Very good  and fascinating opening episode. Well done old chap.
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Arma Pacis Fulcra
KTravlos
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« Reply #9 on: 18 November 2018, 12:25:26 PM »

The first special episode for Salvation and Catastrophe is up. I am doing this in order to keep the episodes under 20 minutes. This special episode covers the Ottoman Greeks 1908-1918.

https://youtu.be/7uKes2d7R64

I will be keep updating this thread with episodes as they come out.

With Respect
KTravlos
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paulr
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« Reply #10 on: 18 November 2018, 06:48:41 PM »

Iíll have a good look at this later as I have both Greek and Ottoman ships for most of this period  Smiley
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paulr
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« Reply #11 on: 19 November 2018, 04:40:42 AM »

Another fascinating video  Applause Applause Applause

A window on a horrific period of history
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KTravlos
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« Reply #12 on: 30 November 2018, 08:41:56 AM »

New Episode! November 1918! Politics, Politics and even more Politics. Even has communists in it!

https://youtu.be/3s24gLyKWdo

Konstantinos Travlos, PhD
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paulr
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« Reply #13 on: 02 December 2018, 07:03:00 AM »

Another fascinating episode Smiley

Interesting to see how the Entente powers repeatedly 'ignored' the terms of the Armistice of Mudros

One thing I have found frustrating in researching the Ottomans in WWI and earlier is the way that a lot of the people involved are know by a number of different names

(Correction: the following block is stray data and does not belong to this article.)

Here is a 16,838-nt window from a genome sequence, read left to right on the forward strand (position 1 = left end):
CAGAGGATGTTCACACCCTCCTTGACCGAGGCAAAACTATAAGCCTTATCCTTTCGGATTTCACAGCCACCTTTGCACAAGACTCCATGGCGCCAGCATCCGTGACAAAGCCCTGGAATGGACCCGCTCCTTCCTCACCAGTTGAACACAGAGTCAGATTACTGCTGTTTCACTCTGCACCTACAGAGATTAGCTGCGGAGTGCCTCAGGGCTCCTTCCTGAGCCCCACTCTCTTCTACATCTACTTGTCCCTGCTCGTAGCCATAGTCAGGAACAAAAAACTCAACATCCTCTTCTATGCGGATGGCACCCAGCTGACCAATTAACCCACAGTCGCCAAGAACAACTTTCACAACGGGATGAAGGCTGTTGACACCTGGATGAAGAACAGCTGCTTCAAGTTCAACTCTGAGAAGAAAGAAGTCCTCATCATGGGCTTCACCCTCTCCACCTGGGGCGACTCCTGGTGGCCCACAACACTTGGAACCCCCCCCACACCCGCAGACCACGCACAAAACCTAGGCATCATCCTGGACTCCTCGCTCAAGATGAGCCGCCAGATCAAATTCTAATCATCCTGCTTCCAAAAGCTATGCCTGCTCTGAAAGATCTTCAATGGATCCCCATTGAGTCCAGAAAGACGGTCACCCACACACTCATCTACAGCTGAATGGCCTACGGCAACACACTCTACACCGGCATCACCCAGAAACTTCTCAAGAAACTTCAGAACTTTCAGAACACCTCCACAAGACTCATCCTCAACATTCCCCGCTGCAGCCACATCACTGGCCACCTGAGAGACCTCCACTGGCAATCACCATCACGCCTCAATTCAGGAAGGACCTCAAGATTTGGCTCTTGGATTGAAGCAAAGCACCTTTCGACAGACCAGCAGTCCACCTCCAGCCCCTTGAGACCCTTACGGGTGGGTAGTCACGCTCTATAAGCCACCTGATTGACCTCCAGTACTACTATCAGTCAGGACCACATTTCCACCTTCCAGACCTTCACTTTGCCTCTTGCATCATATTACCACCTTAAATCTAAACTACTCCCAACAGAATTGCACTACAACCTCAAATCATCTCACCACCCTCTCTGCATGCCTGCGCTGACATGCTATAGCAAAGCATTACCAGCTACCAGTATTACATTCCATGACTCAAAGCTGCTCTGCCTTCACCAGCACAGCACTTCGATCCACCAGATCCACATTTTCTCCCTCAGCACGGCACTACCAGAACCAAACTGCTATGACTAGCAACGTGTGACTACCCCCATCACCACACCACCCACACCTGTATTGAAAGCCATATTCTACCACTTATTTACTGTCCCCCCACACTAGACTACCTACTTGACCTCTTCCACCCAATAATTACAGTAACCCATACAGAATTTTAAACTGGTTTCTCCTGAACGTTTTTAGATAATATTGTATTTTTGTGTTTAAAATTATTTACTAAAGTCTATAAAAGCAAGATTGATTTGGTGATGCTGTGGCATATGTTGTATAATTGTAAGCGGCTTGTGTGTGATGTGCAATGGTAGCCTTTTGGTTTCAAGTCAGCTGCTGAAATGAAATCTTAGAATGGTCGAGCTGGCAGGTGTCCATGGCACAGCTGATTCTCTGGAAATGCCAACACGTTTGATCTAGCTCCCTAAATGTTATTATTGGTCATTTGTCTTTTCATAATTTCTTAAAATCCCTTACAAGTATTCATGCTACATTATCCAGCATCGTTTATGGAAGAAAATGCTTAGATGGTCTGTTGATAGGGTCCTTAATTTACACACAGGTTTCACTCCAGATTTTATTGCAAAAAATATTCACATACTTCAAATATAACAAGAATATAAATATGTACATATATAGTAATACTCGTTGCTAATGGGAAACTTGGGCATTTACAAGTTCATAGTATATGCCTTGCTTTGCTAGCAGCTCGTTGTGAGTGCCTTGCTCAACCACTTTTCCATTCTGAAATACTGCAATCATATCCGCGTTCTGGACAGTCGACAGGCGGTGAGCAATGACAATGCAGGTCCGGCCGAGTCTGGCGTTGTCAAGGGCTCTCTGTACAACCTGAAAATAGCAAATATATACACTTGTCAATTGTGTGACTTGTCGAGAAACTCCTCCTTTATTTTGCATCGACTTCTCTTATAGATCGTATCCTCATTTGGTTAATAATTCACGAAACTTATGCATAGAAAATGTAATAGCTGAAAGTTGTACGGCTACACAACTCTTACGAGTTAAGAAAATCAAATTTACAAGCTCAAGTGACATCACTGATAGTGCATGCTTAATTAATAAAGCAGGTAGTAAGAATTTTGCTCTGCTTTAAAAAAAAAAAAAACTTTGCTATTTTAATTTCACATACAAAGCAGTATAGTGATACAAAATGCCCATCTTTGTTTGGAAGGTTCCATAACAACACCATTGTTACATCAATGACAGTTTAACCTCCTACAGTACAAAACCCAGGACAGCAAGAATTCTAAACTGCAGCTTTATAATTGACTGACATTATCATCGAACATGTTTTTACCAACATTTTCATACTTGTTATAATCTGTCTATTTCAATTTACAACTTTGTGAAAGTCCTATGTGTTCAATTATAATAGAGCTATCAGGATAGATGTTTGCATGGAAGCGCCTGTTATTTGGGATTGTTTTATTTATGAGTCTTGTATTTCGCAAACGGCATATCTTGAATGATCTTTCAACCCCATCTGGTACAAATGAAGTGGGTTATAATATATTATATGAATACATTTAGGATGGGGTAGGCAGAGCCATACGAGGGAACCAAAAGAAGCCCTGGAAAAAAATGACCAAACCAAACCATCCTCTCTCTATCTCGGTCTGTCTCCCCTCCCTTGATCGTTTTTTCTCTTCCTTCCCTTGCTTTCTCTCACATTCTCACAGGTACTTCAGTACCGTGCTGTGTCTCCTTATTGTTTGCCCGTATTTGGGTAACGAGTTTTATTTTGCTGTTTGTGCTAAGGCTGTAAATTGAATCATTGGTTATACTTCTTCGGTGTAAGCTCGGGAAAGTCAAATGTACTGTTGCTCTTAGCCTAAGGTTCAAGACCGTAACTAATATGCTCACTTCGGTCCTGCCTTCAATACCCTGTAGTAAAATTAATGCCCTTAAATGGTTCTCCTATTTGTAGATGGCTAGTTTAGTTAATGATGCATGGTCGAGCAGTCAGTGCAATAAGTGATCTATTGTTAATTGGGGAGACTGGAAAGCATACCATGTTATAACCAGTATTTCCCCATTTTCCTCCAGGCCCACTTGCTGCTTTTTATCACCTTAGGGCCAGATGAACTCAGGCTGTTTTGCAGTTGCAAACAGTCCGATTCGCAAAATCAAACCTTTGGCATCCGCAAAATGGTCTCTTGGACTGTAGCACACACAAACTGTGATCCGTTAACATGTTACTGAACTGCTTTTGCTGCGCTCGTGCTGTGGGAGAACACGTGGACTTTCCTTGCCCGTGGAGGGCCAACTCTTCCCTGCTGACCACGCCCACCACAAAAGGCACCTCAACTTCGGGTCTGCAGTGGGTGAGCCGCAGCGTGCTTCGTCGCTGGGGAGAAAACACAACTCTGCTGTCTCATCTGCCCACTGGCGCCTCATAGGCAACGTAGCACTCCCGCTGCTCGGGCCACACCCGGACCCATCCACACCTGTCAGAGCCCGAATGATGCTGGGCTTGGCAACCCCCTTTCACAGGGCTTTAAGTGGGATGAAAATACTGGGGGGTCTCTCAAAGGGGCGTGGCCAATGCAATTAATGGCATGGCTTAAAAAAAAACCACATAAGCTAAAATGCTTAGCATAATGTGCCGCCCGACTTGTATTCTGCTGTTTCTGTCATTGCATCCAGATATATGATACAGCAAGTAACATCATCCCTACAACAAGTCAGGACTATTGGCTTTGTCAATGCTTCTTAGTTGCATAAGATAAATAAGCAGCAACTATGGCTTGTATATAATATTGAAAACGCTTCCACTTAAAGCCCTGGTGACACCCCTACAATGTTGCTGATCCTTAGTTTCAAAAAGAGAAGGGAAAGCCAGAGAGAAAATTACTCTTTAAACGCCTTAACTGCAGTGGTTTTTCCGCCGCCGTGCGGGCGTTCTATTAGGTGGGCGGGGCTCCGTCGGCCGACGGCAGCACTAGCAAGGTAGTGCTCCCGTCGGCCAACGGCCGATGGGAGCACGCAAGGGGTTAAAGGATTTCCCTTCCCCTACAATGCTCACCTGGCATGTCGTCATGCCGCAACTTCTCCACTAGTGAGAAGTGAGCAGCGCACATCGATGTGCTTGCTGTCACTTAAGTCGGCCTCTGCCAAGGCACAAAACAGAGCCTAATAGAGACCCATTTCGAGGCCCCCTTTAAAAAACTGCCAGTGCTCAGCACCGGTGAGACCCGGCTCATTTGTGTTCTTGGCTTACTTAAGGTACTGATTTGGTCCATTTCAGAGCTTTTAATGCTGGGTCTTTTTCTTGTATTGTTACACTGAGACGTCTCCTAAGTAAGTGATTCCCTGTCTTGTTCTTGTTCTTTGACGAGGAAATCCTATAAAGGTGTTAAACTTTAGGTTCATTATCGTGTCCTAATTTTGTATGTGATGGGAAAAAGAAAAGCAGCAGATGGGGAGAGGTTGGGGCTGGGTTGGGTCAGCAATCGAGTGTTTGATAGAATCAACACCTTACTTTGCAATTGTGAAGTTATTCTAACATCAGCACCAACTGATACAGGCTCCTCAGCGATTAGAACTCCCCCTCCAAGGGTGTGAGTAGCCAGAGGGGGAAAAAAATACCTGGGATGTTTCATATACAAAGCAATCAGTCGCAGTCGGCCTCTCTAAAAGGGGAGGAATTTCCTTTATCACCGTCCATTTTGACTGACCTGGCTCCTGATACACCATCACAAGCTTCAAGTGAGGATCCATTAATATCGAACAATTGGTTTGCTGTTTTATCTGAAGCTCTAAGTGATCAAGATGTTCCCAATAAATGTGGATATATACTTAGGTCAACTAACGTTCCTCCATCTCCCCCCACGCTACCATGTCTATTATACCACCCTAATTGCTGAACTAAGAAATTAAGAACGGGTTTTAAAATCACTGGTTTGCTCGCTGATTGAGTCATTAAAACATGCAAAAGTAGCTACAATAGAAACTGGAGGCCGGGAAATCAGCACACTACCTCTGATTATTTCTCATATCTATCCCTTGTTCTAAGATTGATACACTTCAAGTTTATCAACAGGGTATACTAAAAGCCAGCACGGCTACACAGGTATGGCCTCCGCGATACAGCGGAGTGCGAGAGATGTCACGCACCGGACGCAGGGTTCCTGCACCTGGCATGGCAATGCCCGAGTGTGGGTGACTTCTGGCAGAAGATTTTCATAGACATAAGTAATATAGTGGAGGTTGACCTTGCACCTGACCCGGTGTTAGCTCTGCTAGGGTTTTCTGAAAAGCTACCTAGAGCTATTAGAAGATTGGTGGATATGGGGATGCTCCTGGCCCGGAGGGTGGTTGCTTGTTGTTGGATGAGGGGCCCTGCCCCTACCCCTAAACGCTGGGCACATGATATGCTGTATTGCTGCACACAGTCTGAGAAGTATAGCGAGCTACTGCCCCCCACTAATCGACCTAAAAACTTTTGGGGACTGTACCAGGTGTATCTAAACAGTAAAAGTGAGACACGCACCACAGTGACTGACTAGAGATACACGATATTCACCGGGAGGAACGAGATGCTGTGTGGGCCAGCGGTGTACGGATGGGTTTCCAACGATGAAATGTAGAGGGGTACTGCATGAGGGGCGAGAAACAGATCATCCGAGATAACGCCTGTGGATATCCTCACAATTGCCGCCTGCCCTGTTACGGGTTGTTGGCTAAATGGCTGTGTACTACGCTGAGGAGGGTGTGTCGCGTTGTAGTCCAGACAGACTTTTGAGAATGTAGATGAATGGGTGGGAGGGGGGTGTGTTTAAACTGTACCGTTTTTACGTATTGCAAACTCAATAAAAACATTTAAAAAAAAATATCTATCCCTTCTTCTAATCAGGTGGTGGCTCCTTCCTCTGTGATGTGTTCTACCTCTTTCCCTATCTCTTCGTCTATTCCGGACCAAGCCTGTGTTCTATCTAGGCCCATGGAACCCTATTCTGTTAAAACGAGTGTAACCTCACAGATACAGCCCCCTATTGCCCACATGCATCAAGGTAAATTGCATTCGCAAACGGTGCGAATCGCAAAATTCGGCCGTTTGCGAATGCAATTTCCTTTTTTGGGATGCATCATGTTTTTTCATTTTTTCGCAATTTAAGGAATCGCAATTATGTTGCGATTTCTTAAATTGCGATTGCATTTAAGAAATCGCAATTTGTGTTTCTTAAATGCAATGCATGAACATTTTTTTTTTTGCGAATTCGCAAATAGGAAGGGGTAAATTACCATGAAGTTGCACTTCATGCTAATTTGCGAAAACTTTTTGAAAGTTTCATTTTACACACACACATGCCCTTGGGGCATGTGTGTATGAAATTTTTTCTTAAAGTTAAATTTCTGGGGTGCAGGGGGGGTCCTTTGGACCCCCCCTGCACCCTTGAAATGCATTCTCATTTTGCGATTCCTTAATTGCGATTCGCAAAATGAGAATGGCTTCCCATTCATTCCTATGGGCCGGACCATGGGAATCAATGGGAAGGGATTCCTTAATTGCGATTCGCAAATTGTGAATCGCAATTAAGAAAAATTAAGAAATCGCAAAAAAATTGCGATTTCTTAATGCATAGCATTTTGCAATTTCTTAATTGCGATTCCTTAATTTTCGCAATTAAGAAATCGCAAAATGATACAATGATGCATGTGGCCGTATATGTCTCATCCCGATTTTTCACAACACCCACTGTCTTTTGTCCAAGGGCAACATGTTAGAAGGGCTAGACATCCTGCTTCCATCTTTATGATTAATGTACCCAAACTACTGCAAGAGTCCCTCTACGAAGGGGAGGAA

e.g Ismet Pasha - Inonu, Kazim Pasha - Karabekihr

My understanding is that terms like Pasha and Bey are titles rather than names but the name changes are confusing for a non-Turkish speaker. Are there particular reasons for these?
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KTravlos
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« Reply #14 on: 02 December 2018, 11:03:09 AM »

Bey, Pasha etc are indeed titles. Bey means more or less sir, Pasha means General or High Minister, and Efendi means lord (but not with the same gravitas as in the UK).

The problem is simple. The Muslim populations of the Ottoman Empire did not use surnames, unlike their Christians and Jewish fellow subjects that started doing so earlier. Surnames for the population of the Turkish Republic became required in 1934, when everyone had to pick a surname (and the Christians and Jews had to turkify their surnames). Those Muslims born in the Balkans tended to have surnames, as did any that were citizens of a Balkan State before 1934.

This means that most actors in the pre-1934 period are known in pre-1934 accounts by their titles etc, but post-1934 written accounts will use the surnames, not always pointing out the pre-post use. A similar problem are greek pre-1923 sources that use the old calendar.

My advice is to keep lists :p